For this week, a 44-year old female presents with trouble breathing when she walks. Here is her EKG, what's going on here? 20170731
This week we have an EKG of a 65 year-old woman who presented with fatigue. She just didn't seem to have the energy she normally has. No chest pain, shortness of breath, fever, cough or leg swelling. Her vital signs and exam were unremarkable.
Here is her EKG: EKG 2017-07-24
Instead of putting your guesses below, respond to the corresponding Tweet by @RushEmergency.
Using evidence in the practice of medicine requires minding three areas:
- the best available evidence,
- the clinical scenario and
- the patient’s values.
There are four steps to carry out this process.
- ASK a clinical question (PICO). During the care of your patients, you’ll come across something to which you don’t know the answer. This uncertainty is the start of your EBM journey. If the answer is well established can easily be found in a textbook, it’s considered background information. If the answer is being newly discovered and found in the literature, it’s considered foreground information.You’ll need to shape that question into one which can be fit to the literature. This most commonly used format is PICO.
- P = patient – describe your patient, demographics, co-morbidities, etc so you can find as good a match of patients in the literature
- I = intervention – what is the intervention about which you have a question? Are wondering about the effectiveness of a new drug, the potential harm of continued exposure to a toxin or the usefulness of a new blood test in diagnosing your patient.
- C = comparison – you need to compare your intervention against something. Usually, this will be against what a placebo drug (for new treatments), unexposed people (for patients exposed to a toxin) or a gold standard test (for new diagnostic tests).
- O = outcome – what is the outcome you’re looking at? Will the patient’s disease improve? Will the exposure cause cancer or death? Or will the new blood test have a high sensitivity in picking up the disease?
- ACQUIRE the evidence. Next, you need to acquire the evidence. This is easier said than done. If you put the question into a search engine you may get thousands of irrelevant hits. Even specialized search engines such as PubMed or Google Scholar can lead to unrelated articles. Using the proper search terms and tools helps narrow down the results.
- APPRAISE the evidence. Once you have the article, you need to read it and appraise it’s validity. Is this paper done well? Can you trust the results? Can you use the results? The famous Users Guide to the Medical Literature (from JAMA in the 1990’s by Guyatt and Leavitt) provides a framework for how to evaluate papers based on the type of question.
We’ll look at these in each of the small groups.
- APPLY the evidence to your patient. If you’ve determined the paper is usable, then you need to apply it to your patient. Part of this should include an audit of how well that evidence worked.
How to read papers
Here’s how Anthony Krocko (from Sketchy EBM) reads research papers. He recommends starting with the Methods section first, then Results section and disregarding the Introduction and Discussion (as these are mostly just opinion).
I don’t exactly agree with that. There is some good information in the Introduction. It frames this paper in the context of all the papers that came before it. Similarly the Discussion section frames the results of this paper in this context and extrapolates future studies. Here’s an alternate method to attacking papers.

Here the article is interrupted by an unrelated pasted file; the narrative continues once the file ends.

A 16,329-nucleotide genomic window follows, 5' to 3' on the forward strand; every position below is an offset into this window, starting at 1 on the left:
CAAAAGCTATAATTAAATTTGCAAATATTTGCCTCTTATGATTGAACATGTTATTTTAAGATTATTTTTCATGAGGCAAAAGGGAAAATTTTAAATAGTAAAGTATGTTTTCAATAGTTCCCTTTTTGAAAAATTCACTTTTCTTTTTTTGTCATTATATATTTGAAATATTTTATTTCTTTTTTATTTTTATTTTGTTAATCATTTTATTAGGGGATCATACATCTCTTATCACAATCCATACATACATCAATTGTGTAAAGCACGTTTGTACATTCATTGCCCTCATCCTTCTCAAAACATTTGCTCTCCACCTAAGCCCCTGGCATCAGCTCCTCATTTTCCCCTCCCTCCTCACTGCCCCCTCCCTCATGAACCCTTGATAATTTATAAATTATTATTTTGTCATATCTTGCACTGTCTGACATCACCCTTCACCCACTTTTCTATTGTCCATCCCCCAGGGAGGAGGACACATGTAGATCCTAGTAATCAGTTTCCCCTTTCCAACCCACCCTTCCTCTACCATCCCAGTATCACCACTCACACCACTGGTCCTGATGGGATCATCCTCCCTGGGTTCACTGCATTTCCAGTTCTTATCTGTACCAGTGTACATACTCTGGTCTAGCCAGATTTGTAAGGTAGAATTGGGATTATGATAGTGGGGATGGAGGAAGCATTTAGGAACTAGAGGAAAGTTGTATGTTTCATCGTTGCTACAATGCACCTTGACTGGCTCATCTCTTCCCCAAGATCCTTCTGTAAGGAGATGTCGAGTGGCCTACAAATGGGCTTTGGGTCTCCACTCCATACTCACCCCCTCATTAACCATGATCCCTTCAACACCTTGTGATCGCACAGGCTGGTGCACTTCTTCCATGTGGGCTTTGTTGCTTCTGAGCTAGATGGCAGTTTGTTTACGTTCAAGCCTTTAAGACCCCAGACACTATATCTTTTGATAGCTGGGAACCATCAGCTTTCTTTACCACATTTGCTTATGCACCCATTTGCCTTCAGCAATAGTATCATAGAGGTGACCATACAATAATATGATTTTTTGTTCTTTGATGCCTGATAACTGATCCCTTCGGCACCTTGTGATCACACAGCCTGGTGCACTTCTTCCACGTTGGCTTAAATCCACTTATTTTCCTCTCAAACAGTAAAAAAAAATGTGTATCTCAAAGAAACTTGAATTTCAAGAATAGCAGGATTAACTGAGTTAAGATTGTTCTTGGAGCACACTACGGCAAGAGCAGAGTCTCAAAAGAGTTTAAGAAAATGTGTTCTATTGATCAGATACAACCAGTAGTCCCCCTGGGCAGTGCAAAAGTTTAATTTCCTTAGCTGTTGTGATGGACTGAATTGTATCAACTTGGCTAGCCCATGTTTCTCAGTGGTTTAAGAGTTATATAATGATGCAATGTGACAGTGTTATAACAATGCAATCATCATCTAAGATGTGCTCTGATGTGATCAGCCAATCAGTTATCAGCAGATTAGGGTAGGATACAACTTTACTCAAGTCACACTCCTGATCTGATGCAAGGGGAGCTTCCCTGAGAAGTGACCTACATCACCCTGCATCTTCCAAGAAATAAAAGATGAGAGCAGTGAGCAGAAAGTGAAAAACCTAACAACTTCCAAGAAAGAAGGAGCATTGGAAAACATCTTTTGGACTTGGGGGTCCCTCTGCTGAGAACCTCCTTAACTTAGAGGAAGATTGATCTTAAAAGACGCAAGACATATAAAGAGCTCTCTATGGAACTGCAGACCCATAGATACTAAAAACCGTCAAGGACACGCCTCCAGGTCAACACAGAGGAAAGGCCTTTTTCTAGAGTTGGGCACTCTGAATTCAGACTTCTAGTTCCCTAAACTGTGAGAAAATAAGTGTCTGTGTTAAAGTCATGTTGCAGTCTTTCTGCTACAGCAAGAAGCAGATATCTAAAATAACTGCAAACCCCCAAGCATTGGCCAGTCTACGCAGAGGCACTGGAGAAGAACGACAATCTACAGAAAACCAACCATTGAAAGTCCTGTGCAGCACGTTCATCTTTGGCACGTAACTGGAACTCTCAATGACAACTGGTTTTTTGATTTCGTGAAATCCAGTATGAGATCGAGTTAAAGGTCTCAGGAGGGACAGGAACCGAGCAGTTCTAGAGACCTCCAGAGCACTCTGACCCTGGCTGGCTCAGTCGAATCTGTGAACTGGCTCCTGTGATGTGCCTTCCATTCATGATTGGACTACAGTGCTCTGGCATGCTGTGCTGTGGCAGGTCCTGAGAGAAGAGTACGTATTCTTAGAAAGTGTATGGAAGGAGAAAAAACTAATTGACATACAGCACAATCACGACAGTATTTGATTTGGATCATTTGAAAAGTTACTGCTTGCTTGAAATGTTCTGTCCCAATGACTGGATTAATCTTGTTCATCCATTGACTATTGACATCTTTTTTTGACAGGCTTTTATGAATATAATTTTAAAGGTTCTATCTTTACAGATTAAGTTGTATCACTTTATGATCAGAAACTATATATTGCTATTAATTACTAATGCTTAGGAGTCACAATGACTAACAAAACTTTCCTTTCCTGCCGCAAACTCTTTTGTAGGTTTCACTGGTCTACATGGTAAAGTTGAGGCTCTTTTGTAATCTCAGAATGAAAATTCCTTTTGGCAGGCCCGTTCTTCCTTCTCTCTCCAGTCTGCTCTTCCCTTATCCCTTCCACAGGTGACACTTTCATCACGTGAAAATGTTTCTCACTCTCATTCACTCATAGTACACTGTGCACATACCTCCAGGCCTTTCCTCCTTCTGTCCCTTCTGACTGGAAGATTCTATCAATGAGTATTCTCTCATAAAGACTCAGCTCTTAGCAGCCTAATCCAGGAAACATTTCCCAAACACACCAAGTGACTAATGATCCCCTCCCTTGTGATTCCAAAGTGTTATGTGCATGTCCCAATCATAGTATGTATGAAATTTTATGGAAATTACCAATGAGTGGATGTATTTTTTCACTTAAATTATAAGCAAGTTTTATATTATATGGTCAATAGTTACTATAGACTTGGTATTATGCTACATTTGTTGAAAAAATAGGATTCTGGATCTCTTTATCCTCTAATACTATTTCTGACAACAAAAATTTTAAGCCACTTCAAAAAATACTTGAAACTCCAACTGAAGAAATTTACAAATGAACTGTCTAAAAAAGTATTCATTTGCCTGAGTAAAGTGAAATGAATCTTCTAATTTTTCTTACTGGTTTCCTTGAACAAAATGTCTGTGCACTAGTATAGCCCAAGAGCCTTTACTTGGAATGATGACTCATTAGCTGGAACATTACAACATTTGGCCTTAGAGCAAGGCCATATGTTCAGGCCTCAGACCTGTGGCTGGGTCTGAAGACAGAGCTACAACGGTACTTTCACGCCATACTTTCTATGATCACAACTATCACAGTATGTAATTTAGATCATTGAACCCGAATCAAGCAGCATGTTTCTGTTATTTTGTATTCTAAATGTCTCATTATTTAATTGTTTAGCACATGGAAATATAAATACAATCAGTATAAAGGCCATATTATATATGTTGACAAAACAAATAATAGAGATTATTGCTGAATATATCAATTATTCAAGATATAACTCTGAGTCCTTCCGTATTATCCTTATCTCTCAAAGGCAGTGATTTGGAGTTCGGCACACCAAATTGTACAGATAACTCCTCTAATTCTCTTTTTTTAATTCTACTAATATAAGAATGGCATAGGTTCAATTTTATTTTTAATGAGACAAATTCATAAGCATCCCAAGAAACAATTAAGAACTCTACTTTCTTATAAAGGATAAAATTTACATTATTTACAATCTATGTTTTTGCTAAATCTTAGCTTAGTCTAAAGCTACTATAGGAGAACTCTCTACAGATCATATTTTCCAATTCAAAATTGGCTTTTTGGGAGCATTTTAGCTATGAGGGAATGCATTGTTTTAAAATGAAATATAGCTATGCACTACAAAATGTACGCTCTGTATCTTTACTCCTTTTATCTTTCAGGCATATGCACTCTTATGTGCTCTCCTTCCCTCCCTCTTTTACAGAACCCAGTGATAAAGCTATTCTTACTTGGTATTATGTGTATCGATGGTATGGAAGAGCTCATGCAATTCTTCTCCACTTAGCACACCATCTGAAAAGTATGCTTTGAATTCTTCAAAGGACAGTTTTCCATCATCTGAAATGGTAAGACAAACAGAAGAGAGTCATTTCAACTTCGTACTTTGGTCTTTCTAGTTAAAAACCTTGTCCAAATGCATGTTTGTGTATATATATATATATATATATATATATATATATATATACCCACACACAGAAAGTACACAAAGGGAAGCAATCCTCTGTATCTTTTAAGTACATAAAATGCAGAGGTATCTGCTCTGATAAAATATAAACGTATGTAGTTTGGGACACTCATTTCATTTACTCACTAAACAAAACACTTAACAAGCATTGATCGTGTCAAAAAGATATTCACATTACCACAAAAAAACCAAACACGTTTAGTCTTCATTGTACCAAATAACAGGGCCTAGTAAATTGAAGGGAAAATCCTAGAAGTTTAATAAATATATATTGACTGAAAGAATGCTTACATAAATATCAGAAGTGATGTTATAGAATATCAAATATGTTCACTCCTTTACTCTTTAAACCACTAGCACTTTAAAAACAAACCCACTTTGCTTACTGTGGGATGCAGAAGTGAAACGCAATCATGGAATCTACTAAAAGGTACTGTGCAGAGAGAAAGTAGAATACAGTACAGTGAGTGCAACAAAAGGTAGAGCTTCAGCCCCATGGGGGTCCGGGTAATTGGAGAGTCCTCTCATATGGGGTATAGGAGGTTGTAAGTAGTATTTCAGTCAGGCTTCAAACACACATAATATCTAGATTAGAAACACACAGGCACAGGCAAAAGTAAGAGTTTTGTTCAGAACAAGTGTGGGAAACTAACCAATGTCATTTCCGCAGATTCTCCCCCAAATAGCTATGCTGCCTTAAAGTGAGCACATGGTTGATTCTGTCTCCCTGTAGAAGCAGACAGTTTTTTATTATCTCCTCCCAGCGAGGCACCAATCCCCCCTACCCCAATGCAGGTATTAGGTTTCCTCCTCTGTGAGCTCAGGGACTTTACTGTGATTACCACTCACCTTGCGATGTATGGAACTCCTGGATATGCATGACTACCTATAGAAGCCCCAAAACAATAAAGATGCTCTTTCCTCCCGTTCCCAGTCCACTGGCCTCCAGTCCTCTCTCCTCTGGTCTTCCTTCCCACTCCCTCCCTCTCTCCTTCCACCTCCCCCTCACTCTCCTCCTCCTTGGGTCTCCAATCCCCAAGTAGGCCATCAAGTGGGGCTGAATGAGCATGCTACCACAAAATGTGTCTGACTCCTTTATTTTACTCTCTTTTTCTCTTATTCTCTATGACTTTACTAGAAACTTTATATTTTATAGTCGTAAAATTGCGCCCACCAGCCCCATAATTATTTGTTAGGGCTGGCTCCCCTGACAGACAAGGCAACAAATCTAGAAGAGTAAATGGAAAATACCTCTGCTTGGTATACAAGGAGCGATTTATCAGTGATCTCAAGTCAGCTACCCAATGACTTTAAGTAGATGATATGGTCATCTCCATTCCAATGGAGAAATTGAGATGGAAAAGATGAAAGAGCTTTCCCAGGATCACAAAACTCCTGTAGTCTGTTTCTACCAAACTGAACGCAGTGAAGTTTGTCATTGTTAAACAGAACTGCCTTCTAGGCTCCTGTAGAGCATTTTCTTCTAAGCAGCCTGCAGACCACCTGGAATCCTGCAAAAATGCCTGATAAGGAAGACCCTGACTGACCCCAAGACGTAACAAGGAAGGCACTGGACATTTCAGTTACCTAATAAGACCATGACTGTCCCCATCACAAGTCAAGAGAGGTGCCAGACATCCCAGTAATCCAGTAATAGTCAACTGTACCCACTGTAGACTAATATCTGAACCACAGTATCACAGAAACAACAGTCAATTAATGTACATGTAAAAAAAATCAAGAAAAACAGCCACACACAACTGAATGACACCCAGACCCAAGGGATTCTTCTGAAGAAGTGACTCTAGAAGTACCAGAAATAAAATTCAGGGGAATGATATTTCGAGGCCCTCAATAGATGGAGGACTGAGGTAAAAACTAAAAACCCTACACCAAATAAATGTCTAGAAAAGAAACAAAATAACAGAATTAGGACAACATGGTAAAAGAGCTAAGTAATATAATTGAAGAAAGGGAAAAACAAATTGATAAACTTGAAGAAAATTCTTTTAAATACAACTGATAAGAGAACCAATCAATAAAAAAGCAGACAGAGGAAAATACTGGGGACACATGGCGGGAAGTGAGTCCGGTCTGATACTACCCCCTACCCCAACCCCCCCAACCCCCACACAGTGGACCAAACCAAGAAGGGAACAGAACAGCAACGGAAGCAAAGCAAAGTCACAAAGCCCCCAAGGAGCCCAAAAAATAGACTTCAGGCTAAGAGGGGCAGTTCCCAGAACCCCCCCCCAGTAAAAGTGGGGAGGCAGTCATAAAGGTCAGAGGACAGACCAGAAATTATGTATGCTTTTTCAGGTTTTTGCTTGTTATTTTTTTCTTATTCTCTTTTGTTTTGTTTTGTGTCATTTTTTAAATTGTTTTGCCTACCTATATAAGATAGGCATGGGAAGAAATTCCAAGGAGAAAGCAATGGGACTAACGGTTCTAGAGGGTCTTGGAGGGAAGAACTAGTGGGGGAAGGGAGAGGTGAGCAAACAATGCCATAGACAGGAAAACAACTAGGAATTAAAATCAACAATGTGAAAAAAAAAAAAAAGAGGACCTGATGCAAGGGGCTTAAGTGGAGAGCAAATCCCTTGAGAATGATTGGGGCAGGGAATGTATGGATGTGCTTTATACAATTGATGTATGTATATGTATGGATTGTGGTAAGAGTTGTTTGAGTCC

- Read the ABSTRACT to get a general idea of the direction in which we’re going.
- Read and interpret all the TABLES and FIGURES, using the captions if needed.
- Now you can go and read the METHODS and RESULTS. Armed with the info you learned in Step 2, this should go much more quickly.
- Now come up with your own interpretation results of the study.
- Now you can read the INTRODUCTION and DISCUSSION. Does this match with what you came up with in the step above?
You can practice with NEJM’s Coffee and Pancreatic Cancer (1981) or just use this to follow along with the videos.
Good luck and happy appraising.
The patient is a 40 year old male who presented with dizziness and palpitations. He isn’t having any chest pain or trouble breathing. He was able to speak in full sentences, had clear lungs and tachycardia on the monitor.
This is his EKG: 20170717
If you’re ready to jump in to try reading some EKG’s, here are Twelve ECG’s (but only 11 cases) for you to practice your ECG skills upon. There’s also an EKG worksheet at this link.
Here are the answers to the EKG’s. Try them on your own first. If you have difficulty then watch these. The first video goes through a lot of of the details on how to read an EKG. So that one is longer. The rest just go through the finer points of each EKG.
- EKG 1
- EKG 2
- EKG 3
- EKG 4
- EKG 5
- EKG 6
- EKG 7
- EKG 8
- EKG 9
- EKG 10
- EKG 11
If you need help with the basics, watch the ECG 101 series of videos.
Here is an application of the method we use to approach trauma, namely penetrating trauma to the neck. These videos in particular, you will find helpful on your trauma simulation day. Here are some important questions to ask yourself while watching:
- What are the boundaries of the zones of the neck and why do they matter?
- Do all patients need to be intubated?
- Do all patients need to be put in a cervical collar?
- What are the “hard signs” of neck trauma and why do they matter?
Kleinman et al, “Part 14: Pediatric Advanced Resuscitation.” Circulation. November 2, 2010. (Supplement). It’s available free online, go grab a copy and enjoy with a nice cup of coffee.
Monitoring and Access
Drugs (part 1)
Drugs (part 2)